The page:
The company had agreed to an annual contract and a split of the profits with the Smithsonian. Wanting to build on their fantastic success, Judy proposed that the Smithsonian expand the theater to 400 seats. Instead, the Smithsonian brought the curtain down on their show on September 7, 1970 after a three year run. Fred Thompson replaced the Browns as the resident puppeteer. Thompson’s opening was delayed by several weeks when fire engulfed the theater shortly after his arrival. The Smithsonian Puppet Theater eventually evolved into today’s highly successful multi-media Discovery Theater.
Their tenure at the Smithsonian convinced the Browns that they should avoid touring, as was the norm for many puppeteers then and now. Remaining at one stage allowed the company to develop intricate, mechanical productions reliant on complex lighting effects. They calculated that setting up and breaking down a production required three hours, time better spent on keeping their marionettes and equipment in good repair.
Having lost their Smithsonian home, the couple looked around the city and reached a deal with the Washington Theater Club to move into the club’s carriage house theater at 1632 O Street. The Club was looking for revenue to support its expanded operations at a new revenue in a remodeled at 23rd and L Streets NW.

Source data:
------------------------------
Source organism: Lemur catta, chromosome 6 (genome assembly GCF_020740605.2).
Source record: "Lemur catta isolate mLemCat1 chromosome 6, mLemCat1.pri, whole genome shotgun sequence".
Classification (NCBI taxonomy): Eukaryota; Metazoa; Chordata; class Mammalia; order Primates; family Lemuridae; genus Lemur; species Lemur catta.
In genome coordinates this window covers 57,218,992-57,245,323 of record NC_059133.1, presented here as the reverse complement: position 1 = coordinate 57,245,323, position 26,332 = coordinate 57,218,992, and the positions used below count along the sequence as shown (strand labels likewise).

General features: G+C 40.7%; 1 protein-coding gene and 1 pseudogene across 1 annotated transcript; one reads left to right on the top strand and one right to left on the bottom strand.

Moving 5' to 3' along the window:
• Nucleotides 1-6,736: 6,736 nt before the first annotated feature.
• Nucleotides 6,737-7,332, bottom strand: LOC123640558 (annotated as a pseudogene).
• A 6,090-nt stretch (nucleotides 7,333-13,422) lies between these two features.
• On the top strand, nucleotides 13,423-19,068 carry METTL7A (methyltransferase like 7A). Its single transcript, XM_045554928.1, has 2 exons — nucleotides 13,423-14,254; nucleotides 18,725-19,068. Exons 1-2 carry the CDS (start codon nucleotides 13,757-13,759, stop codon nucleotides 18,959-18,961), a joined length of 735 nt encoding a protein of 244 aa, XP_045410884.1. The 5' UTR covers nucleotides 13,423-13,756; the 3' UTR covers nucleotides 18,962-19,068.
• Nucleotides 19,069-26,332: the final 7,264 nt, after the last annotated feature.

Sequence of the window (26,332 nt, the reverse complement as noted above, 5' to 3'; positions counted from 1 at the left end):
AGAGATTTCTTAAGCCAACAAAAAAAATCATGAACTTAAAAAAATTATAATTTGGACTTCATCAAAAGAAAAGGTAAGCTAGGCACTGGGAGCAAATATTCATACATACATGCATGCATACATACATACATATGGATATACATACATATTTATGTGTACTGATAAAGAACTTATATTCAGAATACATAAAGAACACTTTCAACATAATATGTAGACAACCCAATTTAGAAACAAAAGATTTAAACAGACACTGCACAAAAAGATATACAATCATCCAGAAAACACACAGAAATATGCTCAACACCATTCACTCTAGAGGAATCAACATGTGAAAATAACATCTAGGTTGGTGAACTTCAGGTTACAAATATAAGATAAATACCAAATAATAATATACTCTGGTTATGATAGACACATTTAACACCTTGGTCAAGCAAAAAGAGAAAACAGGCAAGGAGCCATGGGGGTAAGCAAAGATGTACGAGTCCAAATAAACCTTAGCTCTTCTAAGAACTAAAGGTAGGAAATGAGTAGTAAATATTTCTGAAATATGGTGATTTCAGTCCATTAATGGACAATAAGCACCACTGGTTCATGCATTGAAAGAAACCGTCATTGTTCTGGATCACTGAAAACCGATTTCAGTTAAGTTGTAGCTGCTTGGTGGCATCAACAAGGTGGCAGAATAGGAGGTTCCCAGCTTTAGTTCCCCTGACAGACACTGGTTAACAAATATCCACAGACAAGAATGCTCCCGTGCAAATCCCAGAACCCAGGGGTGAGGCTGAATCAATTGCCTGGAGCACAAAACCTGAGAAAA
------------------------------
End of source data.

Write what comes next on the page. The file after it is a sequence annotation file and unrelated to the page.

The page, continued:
The Browns opened their new theater in November 1970 with a production of “Jack and the Beanstalk.” They replaced the old theater’s 142 adult seats with child-sized seating accommodating 200 tots. Their popularity did not diminish. Jeannette Smyth reported on a production of “Cinderella” in the October 25, 1971 edition of the Washington Post, writing, “two recent audiences – one of five-year-olds and one of second-graders – loved it… The five-year-olds were awed, for the most part, but didn’t squirm throughout the 45 minute show. The second-graders were cracking up and responding in the audience-participation part.” Just a few weeks later, in February 1972, the company shut down unable to sustain audience enthusiasm in a decaying facility and neighborhood. The puppets were displaced once more and the Club went out of business in 1974.
The Browns moved to Northern Virginia where they became embedded in the local cultural scene. They continued to perform around the region at such venues as Maryland’s Glen Echo Park, DC’s National Zoo, and Virginia’s Wolf Trap. They have performed for three presidents, and in 2008, Virginia’s Governor honored the company with the Commonwealth’s Award for the Arts. Judy died in 2013, while Bob and his company continue to delight young audiences to this day.
Puppetry in our area:
Bob Brown Puppets in Oakton, VA
The Puppet Co in Glen Echo Park, MD
Beale Street Puppets in Baltimore
Playwrights favor puppets as well. You might remember Puppet Kitchen’s work on Snow Child at Arena Stage.
Pointless Theatre can always be counted on for unique puppetry.
And for those interested in meeting and training with other puppeteers, contact Rhizome Puppet Lab in DC.